Bolognese Ragù

When I’m craving a hearty meat sauce, I typically just make it the way my mom makes it… which happens to be the way my grandmother makes it. (This would be on the Bartoli side of the family) But this time, I decided to do some research.

I found out from the Italian Academy of Cuisine that this sauce dates back to the 5th century, and traditionally has very little tomato in it, most of the time taking only a couple spoonfuls of tomato paste.

In the Italian Academy of Cuisine’s records, the recipe takes no herbs or garlic, very little of the tomato component we Americans tend to think of as a large part of the sauce, and quite a bit of milk! In the more recent update of the recipe, you add a cup of milk little by little at the end of the process (after the rest of the sauce has been simmering for over 2 hours). The classic recipe calls for ‘a panna di cottura’ of a litre of whole milk… milk that has been reduced to about half in a separate saucepan. 

I was famished before I even started the process of cooking, so I decided to alter the classic recipe slightly, but use some of the components that my grandmother’s recipe has, over the years, let slip through the cracks.

Because I was so hungry I decided to cut the simmering time in half and not use the litre of reduced milk (my Italian ancestors are apparently rolling in their graves). I also incorporated some spices and herbs. Sorry sorry sorry… But I did add the celery, carrot and cup of milk that my grandmother’s recipe omits.

So here’s where I give you a quick rundown of my bolognese ragù… which, in one last godsmack towards my Italian kin,

I served with spaghetti




despite the traditional vehicle being tagliatelle:                                             For the sauce, it’s quite easy, dice the onion (I used 1 and a half because I had an extra half of an onion on its last legs and I hate to see a good onion go to waste), carrots (2) and celery (2 stalks) and sauté them with some olive oil and butter.

Your keen culinary eye will notice some fresh thyme in there (it’s a sickness; I can’t help but put herbs in a pasta sauce!) I also put some salt and pepper. Once the veg is soft, you add the ground beef. I don’t like using ground beef that is too lean, so I chose 80/20.

Before I threw in the beef, I got rid of the excess liquid and kneaded in some salt, black pepper, crushed red pepper and chili powder. Once that’s in the pan it will cook fairly quickly.  Add the red wine first… I have a bad habit of not measuring anything because most of the time I don’t use recipes, but I’d imagine it was about a cup (?!) then add the tomato paste.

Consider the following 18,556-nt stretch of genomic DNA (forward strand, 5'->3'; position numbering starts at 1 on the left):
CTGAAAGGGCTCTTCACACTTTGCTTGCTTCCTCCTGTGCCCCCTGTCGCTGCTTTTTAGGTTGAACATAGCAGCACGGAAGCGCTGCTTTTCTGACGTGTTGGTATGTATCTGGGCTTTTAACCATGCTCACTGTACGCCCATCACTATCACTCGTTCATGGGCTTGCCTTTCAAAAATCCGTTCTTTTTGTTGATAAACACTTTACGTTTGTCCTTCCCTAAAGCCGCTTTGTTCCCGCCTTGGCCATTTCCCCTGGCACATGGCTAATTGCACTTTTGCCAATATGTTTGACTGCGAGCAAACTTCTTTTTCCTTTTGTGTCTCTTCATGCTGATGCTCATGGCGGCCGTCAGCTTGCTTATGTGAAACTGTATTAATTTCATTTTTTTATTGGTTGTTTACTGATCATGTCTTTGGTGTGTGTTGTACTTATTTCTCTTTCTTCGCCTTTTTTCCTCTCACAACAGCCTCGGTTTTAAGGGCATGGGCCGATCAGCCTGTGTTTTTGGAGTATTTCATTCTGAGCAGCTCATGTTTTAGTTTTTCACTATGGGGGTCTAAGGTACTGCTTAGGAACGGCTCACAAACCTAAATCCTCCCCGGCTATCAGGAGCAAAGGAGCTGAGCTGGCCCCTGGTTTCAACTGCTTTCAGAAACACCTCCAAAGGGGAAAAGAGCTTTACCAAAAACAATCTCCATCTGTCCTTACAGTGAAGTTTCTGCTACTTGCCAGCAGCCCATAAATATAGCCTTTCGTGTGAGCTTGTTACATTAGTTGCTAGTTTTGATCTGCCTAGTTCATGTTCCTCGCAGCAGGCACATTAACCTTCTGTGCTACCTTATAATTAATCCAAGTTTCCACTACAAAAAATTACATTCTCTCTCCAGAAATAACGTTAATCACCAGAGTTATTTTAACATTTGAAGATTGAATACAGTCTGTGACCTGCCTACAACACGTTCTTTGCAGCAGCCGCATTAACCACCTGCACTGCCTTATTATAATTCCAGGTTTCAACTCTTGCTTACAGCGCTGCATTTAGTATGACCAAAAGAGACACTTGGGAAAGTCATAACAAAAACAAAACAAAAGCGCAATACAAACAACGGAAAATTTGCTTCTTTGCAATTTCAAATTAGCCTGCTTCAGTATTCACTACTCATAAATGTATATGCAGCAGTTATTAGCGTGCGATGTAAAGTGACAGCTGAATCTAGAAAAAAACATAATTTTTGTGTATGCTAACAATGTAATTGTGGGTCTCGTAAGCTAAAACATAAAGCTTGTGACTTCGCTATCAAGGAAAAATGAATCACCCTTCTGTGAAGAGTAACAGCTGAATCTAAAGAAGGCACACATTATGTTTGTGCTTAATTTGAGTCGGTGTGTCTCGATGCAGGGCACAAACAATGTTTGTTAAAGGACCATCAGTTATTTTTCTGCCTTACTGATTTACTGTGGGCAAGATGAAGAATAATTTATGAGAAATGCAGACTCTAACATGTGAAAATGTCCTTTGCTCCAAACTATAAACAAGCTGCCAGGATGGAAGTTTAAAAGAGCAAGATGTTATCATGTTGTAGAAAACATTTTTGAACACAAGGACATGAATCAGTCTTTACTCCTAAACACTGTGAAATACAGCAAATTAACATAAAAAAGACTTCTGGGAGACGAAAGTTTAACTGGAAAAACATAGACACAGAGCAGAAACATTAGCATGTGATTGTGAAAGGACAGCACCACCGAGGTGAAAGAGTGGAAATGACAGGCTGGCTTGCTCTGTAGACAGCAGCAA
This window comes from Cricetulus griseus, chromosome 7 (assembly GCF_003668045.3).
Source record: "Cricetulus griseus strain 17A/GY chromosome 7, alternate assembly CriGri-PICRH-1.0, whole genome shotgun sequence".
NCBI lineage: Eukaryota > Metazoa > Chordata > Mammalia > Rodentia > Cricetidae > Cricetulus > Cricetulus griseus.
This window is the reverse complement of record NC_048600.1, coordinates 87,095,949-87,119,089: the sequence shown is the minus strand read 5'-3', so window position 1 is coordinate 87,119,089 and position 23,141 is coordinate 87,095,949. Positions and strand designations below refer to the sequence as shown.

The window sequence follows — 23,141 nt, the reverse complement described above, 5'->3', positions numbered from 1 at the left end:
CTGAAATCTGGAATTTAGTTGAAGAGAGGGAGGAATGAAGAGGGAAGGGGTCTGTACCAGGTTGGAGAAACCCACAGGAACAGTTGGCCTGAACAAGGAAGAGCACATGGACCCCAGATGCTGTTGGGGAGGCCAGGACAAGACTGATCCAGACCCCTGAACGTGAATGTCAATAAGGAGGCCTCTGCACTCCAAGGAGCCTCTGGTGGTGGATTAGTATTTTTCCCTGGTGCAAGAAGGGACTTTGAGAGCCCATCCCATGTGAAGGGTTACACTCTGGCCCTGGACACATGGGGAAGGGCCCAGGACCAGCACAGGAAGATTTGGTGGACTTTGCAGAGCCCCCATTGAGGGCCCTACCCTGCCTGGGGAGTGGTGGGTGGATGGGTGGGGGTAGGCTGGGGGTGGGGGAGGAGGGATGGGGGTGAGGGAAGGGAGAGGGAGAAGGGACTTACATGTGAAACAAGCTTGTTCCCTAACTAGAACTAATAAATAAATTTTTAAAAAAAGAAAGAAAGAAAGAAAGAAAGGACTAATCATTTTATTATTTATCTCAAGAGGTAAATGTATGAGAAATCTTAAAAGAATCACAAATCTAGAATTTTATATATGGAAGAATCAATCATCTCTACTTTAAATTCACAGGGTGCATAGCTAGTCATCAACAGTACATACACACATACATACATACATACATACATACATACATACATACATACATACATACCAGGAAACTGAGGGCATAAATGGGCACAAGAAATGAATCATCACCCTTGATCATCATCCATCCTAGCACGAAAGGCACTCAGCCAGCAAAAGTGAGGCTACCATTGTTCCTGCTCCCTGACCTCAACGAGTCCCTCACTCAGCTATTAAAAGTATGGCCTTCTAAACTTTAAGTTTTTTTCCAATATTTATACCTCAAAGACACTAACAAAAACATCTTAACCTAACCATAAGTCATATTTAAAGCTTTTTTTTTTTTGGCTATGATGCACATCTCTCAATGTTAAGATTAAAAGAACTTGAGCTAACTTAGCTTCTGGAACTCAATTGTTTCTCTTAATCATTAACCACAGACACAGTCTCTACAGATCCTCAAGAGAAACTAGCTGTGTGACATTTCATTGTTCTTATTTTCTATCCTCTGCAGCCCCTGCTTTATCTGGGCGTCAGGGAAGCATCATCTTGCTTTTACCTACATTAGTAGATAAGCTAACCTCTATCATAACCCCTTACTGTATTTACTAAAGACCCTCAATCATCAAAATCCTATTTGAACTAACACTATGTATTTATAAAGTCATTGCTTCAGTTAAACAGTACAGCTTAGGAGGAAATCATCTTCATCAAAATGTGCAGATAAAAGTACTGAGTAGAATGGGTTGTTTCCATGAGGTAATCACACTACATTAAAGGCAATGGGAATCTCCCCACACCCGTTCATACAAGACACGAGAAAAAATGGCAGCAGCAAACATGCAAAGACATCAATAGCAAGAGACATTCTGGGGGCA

Remember, the traditional recipe only calls for tomato paste (5 spoonfuls) but I also added some canned crushed tomatoes. 

The sauce simmered for about an hour. I couldn’t hold out any longer, so I brought my salted water to a boil and started my spaghetti. Once my water came to a boil, I added my pasta and turned my attention back to my sauce. I incorporated the cup of whole milk…tasted for salt and pepper (my grandmother and mom both add a nice pinch of sugar to the sauce at the very end) but I figured the milk would achieve a similar sweetness and the sugar was overkill.

People have asked me how I manage to never overcook or undercook pasta. I believe it’s just a matter of tasting the pasta frequently, biting into it, you know? Once it gets to that point where it’s just slightly too firm to be really enjoyable (but if you had to eat it, it wouldn’t get stuck in your gums and cause legitimate dental problems) I take it out. It will keep cooking. If you undershot it and think it’s still too firm, throw it in with the sauce and let it swim around in there until it’s cooked to your liking.

I strain the pasta but leave a bit of the starchy water in the pot. After I put the pasta back in, I add a bit of olive oil and a couple cups of the sauce. I mix that in with the pasta so that it’s completely coated with the sauce… I don’t like my pasta naked, it’s just wrong. Then add more sauce to the bowl/plate and top with (parmesan) cheeeeeeeeeeeeeeese.


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